Lewis added that he had that personality in mind when choosing an organization to support.

“It’s about ensuring that we continue to support organizations that support people like Sonny, such as refugees, migrants, and those who are coming and trying to find a way to do that here,” he said. I did.

Lin-Manuel said it was important for him to emphasize the story of undocumented immigrants.

“I think that’s one of the things that art can do, and headlines aren’t always possible,” he said. “Now you feel like you know someone who is experiencing this. You know Sunny, and it just gets into your bloodstream differently.”

Demonstration of support

He said donations are another way to show support.

“We are doing our best when celebrating our promise,” said Lin-Manuel. “Because of this promise we export, so many people from all over the world come here. If you work hard, you may have a better life. We make that journey. I want to help organizations that help make it possible for people. “

Lin-Manuel said it was important to showcase both the successes and hardships of being an immigrant.

“The secret is not to look through rose-colored glasses, but through really transparent glasses,” he said. “It’s always something we can work on, and it’s always something we can do better.”

He also has his own work on that idea. The release of the movie “In the Heights” was controversial because the movie’s protagonist did not have a dark-skinned African Latino character.Lin-Manuel apology And I promised, “I’ll do better with my future projects.”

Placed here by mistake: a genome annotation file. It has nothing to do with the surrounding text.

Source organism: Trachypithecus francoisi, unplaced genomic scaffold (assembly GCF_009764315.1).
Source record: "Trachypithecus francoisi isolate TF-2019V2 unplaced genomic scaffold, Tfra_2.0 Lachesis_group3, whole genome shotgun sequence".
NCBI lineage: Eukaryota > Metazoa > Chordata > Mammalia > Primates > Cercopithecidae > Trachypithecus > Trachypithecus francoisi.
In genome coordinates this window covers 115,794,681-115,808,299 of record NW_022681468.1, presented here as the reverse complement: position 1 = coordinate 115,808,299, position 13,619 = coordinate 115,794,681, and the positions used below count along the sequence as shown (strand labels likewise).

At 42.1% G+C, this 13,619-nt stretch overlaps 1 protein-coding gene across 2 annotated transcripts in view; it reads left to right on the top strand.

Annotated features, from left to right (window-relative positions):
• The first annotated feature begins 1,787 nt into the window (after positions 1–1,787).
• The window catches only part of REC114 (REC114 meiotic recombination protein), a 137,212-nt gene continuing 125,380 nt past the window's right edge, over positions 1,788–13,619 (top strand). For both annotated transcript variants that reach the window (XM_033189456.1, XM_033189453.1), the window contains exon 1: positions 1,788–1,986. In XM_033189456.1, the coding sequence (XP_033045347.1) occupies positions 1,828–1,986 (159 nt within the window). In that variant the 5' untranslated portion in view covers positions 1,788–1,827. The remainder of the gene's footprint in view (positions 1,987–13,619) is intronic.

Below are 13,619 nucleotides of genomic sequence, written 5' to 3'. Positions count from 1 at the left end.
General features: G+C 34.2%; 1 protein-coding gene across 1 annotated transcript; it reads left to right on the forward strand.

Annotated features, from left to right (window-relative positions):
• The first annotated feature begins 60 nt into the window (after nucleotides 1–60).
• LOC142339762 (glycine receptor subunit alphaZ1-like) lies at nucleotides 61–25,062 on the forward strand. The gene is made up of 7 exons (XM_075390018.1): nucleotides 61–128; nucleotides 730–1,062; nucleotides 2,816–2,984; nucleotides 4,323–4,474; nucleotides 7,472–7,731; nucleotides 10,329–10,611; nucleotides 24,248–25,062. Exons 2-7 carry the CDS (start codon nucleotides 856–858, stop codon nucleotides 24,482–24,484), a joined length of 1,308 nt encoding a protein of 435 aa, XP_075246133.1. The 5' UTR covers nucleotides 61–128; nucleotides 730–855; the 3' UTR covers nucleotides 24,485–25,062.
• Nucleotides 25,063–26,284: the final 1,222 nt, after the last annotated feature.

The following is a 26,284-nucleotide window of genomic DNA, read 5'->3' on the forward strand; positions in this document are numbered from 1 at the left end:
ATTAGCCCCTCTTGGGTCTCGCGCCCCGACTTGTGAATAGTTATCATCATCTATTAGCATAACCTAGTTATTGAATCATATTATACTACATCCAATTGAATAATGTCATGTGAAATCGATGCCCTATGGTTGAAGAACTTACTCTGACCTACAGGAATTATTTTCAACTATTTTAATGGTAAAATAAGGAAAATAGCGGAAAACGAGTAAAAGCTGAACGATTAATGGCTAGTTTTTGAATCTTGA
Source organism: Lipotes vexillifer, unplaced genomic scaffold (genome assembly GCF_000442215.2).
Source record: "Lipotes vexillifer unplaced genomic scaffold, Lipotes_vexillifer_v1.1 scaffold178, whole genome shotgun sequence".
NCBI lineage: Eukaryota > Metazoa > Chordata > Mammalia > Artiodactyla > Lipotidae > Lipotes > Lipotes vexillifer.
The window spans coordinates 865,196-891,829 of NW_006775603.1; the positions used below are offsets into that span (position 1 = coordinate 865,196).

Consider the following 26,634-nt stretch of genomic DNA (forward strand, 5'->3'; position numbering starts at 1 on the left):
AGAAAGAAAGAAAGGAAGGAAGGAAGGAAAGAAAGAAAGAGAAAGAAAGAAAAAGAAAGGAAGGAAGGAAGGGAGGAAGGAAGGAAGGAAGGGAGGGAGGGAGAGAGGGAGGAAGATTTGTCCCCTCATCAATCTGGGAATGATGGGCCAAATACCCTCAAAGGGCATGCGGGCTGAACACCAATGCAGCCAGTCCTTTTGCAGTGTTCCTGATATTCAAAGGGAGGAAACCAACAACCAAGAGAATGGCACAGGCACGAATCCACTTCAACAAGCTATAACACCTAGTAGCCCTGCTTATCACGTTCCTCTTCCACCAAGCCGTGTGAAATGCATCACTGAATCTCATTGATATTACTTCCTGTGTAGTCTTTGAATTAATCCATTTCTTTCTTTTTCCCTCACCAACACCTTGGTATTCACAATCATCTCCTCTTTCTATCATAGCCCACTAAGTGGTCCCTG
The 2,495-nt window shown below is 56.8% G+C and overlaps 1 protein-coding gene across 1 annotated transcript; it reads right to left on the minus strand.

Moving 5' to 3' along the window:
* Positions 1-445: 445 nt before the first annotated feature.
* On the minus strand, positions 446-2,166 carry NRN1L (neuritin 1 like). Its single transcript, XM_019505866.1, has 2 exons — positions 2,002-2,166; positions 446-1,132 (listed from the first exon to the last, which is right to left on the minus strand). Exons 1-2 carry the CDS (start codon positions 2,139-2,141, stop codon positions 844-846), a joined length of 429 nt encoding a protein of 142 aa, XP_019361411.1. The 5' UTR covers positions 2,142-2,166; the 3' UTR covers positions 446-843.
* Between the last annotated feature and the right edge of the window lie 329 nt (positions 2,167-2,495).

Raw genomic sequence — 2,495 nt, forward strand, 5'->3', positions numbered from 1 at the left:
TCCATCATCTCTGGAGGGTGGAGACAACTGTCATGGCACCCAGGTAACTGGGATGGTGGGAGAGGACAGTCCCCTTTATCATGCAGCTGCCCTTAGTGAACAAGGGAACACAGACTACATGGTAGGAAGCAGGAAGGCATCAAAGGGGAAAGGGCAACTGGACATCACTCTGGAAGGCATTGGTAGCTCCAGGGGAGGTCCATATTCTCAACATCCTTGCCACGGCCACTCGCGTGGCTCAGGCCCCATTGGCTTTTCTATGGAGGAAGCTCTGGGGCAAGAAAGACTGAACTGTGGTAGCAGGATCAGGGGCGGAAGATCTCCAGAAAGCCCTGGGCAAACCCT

“Every time I make a frame, I hear from people who say,’Hey, I’m not in the frame,'” he said. “I’ll bring that learning to my next project, but I also know how proud this neighborhood is of this movie because I live here. African Latinos and Latinos of all shades. Americans, and how they feel, and I can understand what I can do better next time. I have space for it all. It’s the only way to grow as an artist I think it’s the way. “Hamilton” has been criticized. Everything I do is criticized. And I can take it and then grow. “

“You have to understand that I started writing’In the Heights’ because I didn’t feel I was seen,” he continued. “So I also want someone to see” In the Heights “and write it myself, saying,’It wasn’t my story.'”

Do not return to “Hamilton”

But one thing that doesn’t come to mind in Lin-Manuel is returning to Hamilton, which is scheduled to reopen on Broadway on September 14. Theorists recently noticed Lin-Manuel’s long hair, and he was a Tony Award-winning smash.

He is different.And he cut off his hair to prove it, which Lewis was happy to Tweet Out.

“Three more movies will be screened this year, right?” Lin-Manuel said that this summer’s animated “Vivo”, Disney’s “Encanto” this fall, and his directorial debut “Tick,” Tick ​​… boom “was mentioned. “There is no bandwidth to return to the show.”



Lin-Manuel Miranda sees art and philanthropy with the same lens | Life

Source link Lin-Manuel Miranda sees art and philanthropy with the same lens | Life